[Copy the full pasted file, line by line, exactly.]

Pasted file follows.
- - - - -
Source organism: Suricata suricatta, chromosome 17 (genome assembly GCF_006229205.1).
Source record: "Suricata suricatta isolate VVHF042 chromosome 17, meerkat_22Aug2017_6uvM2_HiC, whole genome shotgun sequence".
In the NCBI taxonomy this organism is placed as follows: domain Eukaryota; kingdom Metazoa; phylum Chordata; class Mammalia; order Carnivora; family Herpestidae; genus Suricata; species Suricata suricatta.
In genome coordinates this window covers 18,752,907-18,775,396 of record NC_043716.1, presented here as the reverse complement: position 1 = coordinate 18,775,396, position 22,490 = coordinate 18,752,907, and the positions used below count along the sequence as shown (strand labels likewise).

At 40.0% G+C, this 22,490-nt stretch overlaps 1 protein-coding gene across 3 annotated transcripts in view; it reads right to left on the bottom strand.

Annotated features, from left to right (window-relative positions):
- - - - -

Source organism: Suricata suricatta, chromosome 17 (genome assembly GCF_006229205.1).
Source record: "Suricata suricatta isolate VVHF042 chromosome 17, meerkat_22Aug2017_6uvM2_HiC, whole genome shotgun sequence".
In the NCBI taxonomy this organism is placed as follows: domain Eukaryota; kingdom Metazoa; phylum Chordata; class Mammalia; order Carnivora; family Herpestidae; genus Suricata; species Suricata suricatta.
In genome coordinates this window covers 18,752,907-18,775,396 of record NC_043716.1, presented here as the reverse complement: position 1 = coordinate 18,775,396, position 22,490 = coordinate 18,752,907, and the positions used below count along the sequence as shown (strand labels likewise).

At 40.0% G+C, this 22,490-nt stretch overlaps 1 protein-coding gene across 3 annotated transcripts in view; it reads right to left on the bottom strand.

Annotated features, from left to right (window-relative positions):